10 Healthy Snacks to Bring on Your International Flight Slideshow
10 Healthy Snacks to Bring on Your International Flight
Sitting still is pretty taxing – when you’re in an airplane, that is.
Although passengers don’t realize it, breathing in an airplane can be akin to being at an altitude of 8,000 feet, which puts pressure on the body to provide enough oxygen for the bloodstream. According to WebMD, the humidity in an airplane, usually below 25 percent, is generally 10 percent lower than that of a common home environment – leaving passengers feeling dry and weak.
For the almost one billion people who travel annually via aircraft, staying healthy, hydrated, and energized is a valid concern. That’s why we’ve rounded up 10 healthy snacks to bring on your international flight that will help your body fight adverse high altitude health effects.
A fruit packed with healthy properties, bananas contain both magnesium and potassium, which are natural muscle-relaxants and promote better sleep on an international flight. Eat one before trying to fall asleep to take full advantage of the fruit’s serotonin, a neurotransmitter that can prompt sleepiness, and pair it with some noise-canceling headphones to tune out that baby crying in the next row.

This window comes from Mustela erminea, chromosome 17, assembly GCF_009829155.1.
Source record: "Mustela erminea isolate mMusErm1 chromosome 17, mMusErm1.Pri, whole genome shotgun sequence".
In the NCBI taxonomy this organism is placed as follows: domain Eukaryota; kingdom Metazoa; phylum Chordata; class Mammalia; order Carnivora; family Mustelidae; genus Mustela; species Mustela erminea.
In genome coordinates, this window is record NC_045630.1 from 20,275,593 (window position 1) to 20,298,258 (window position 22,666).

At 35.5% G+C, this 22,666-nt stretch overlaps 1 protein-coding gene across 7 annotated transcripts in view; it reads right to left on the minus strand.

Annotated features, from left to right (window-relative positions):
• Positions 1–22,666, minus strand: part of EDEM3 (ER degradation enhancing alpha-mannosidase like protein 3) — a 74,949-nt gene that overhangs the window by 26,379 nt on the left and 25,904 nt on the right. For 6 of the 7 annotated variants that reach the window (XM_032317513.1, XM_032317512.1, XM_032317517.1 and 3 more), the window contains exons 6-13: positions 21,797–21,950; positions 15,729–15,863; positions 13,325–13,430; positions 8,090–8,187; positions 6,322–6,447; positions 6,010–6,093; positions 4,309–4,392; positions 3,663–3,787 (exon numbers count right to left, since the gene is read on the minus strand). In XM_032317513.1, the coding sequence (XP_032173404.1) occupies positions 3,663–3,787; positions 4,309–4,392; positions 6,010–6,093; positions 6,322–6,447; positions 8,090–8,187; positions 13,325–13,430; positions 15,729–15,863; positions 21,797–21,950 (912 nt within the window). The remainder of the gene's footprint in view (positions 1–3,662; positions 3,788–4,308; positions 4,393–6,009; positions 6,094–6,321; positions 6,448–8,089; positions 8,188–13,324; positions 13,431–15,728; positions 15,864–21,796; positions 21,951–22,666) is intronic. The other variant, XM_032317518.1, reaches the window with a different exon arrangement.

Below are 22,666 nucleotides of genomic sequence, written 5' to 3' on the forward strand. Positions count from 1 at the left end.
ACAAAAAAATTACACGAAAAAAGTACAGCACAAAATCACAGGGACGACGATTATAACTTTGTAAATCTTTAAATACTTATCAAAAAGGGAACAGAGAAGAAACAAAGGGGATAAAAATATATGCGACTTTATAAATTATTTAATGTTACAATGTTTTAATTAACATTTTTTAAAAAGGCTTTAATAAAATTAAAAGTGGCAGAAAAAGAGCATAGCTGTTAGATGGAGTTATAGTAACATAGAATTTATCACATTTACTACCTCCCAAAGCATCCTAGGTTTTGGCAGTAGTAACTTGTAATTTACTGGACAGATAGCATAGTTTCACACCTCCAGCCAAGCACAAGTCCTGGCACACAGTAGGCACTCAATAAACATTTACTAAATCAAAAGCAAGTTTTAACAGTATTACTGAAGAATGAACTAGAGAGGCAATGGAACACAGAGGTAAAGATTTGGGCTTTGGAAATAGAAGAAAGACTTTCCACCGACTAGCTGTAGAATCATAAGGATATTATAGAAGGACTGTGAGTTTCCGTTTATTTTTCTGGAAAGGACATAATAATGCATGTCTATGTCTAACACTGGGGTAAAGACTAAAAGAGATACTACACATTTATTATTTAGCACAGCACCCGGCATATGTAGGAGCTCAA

Chamomile is often used to treat anxiety and insomnia, both of which often trouble aircraft passengers on long flights. According to the University of Maryland Medical Center, animal studies with chamomile suggest that small doses relieve anxiety and higher quantities aid sleep. Bring your own teabags on board, and ask the flight attendant for hot water.
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Results from a 2012 study published in the European Journal of Nutrition found that drinking tart cherry juice before bed improved sleep duration and quality in adults. The findings were attributed to the melatonin contained in the fruit, which regulates the sleep and wake cycle. Bring cherries in a plastic bag for easy access on the flight.
Coconut water may be better at replacing lost fluids in the body than regular water, according to a study referenced by WebMD. That’s a useful characteristic on long-haul flights where dehydration is relatively common. Although TSA does not allow bottles past security, airport terminals sell coconut water brands like Vita Coco.
Along with antioxidant and anti-inflammatory benefits, cucumbers are 95 percent water, according to LiveScience, which means they’re a nice, edible change from those plastic cups of water balanced on an airplane tray. Pack a bag of them in your carry on, and in addition, try to drink about 8 ounces of water for every hour you’re in the air.
Nutritional biochemist Dr. Shawn Talbott told The Daily Meal that oranges seem to stimulate neural areas associated with bouncing back from stress. The citrus fruit contains vitamin C and flavonoids, both of which lessen concentrations of cortisol, a stress hormone. Bring some along on your international flight to stop worrying about your layover and start enjoying the in-flight movie.